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Ruth Grossman and her husband Bernie first came to Casa de Campo in the early 1980’s, becoming over the next 3 decades popular and beloved members of the community, who through their passion for art and benevolent personalities really made a difference. Today, following the passing of Ruth on May 1st 2012 we share with you the story of this remarkable lady who touched the lives of so many.
The following story has been written with the help of Patti Rambesek, as well as numerous other members of the Casa de Campo community. As much as possible I have let the words of Ruth’s dear friends tell the story for me.
In memory of Ruth Grossman
Bernard and Ruth Grossman first settled in Casa de Campo in the early 1980’s, nearly 30 years ago, in a beautiful apartment overlooking the Altos de Chavón river, an apartment which soon became a home and a focal point for many Casa de Campo community get-togethers.
“Always a lively hostess, Ruth had frequent dinner parties in her apartment overlooking the Chavon River where her guests were treated to the spectacle of egrets flying over the river toward their nightly roost. Her annual St. Valentine’s Day parties were memorable for the borscht and blintzes.” — Patti Rambesek
“Her evenings and dinners were always a high point, a time for like minds to enjoy good food and conversation.” — Stephen Kaplan
During their time in Casa de Campo, the fun-loving coupled enjoyed playing tennis and golf with friends and soon fell in love with not only Casa de Campo, but the Dominican Republic and especially the people, the culture and the art.
“Ruth loved art and artists, she adored teaching and nurturing others. She saw people who were invisible to others. This was a woman who believed in people, who loved the country and people of the Dominican Republic… and did so much for them.” — Stephen Kaplan
Over time, the Grossmans amassed an impressive collection of Dominican art featuring the paintings of Prats Ventos, Vergilio Menendez, Severino, Merla and others. Among artists working in various media, Jose Ignacio Morales “El Artistico” attributes his life-changing decision to produce decorative art to the Grossmans’ encouragement and support. The beautiful sculptured works of “El Artistico”, who is based in La Romana can now be found all across Casa de Campo, making José Ignacio Morales one of the Casa de Campo community’s most popular artists.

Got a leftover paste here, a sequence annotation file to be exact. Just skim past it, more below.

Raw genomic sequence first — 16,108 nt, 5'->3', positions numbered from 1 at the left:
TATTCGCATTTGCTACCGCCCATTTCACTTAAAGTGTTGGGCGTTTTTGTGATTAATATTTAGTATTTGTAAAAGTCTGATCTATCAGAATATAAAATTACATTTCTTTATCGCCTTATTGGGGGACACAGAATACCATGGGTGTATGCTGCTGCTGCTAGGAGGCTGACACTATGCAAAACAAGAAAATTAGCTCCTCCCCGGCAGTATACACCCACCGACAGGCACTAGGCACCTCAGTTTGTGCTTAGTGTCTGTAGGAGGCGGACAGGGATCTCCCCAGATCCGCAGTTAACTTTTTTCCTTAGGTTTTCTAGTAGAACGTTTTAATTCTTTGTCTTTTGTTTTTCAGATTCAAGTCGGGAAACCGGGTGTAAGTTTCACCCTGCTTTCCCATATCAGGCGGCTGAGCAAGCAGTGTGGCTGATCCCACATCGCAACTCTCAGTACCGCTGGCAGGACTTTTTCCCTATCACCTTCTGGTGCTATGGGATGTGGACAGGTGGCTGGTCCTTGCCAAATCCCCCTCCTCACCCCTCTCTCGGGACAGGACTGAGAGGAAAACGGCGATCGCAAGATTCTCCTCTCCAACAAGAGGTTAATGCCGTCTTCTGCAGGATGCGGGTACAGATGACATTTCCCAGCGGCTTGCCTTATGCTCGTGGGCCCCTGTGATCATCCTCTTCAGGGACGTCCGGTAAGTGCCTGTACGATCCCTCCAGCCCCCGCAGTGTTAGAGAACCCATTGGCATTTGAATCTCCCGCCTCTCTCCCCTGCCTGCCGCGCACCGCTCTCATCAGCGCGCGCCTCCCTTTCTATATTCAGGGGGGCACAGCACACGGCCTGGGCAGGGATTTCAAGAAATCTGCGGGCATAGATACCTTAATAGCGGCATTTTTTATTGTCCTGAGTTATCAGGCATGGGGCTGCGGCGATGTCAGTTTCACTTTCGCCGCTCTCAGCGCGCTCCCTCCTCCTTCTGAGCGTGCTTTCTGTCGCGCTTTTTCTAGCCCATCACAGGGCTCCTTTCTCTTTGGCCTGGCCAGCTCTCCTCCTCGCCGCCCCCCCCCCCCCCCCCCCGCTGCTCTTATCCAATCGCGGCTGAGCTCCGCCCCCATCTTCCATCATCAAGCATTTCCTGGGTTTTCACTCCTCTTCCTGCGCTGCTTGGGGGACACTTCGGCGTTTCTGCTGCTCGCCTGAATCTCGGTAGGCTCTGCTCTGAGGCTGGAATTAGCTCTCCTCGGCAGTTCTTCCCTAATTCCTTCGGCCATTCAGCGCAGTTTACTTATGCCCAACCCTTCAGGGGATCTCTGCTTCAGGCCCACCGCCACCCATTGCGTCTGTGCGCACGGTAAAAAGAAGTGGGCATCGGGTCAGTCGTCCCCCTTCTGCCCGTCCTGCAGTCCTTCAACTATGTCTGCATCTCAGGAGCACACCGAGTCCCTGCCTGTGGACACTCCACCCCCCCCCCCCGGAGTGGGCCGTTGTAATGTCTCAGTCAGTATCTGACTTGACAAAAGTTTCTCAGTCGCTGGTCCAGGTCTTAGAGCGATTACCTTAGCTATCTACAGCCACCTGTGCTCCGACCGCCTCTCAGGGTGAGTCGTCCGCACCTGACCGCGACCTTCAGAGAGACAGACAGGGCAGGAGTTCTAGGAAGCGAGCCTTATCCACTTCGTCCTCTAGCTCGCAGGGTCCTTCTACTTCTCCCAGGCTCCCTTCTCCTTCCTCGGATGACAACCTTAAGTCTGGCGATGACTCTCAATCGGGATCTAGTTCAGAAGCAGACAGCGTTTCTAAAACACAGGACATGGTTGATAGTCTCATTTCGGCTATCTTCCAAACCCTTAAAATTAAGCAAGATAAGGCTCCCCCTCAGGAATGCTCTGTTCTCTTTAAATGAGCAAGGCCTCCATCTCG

“There was the help she always was there to give, the advice and encouragement. Her support went to, now well-established, Jose Ignacio (El Artistico) as he took his first steps to become an internationally recognized craftsman, to Jorge Caridad’s fledgling move into the sophisticated world of jewelry design and to the English lessons she lovingly provided for the girls at the Hogar del Niño.” — Stephen Kaplan
As Stephen mentioned, another young Dominican who benefited from the attentions of Ruth was Jorge Caridad, a graduate of the Altos de Chavón School of Art and Design, who thanks to Ruth’s encouragement and support is the owner of “The Ambar and Larimar Museum” with stores in Altos de Chavón and Santo Domingo.
“It is difficult to imagine Pittsburgh and our wonderful community in Casa de Campo without her. But to live in the hearts we leave behind is to never die. Ruth lives on…..” — Patti Rambasek
Inspired by Ruth’s dedication, passion and love for Dominican art, Ruth’s many friends and family have established the “Ruth B Grossman Scholarship Fund” in her memory, which will provide deserving students of the Altos de Chavón School of Art and Design the opportunity to pursue their talents, whilst also serving the artistic and design needs of the Dominican Republic.
Please send contributions to:
The Ruth B Grossman Scholarship Fund
Altos de Chavon School of Design
Apartado Postal 140
The Ruth B Grossman Scholarship Fund
Altos de Chavon School of Design
66 Fifth Avenue, Room 819D
New York, NY 10011
“Ruth was much more than a neighbor, she was a dear friend that always welcomed us warmly and graciously into her home. She was a free and independent thinker with a youthful hutzpah that belied her years. Her presence will be greatly missed, but her spirit remains ever present with all of us who new her and continue to love her.”
— Raul Miyar
“Ruth was a person who gave of herself. She gave to her family, community and friends. A life well lived in everyway. She was a dear friend and I will miss her. She left a legacy of joy and happy memories.”
— Phyllis Berney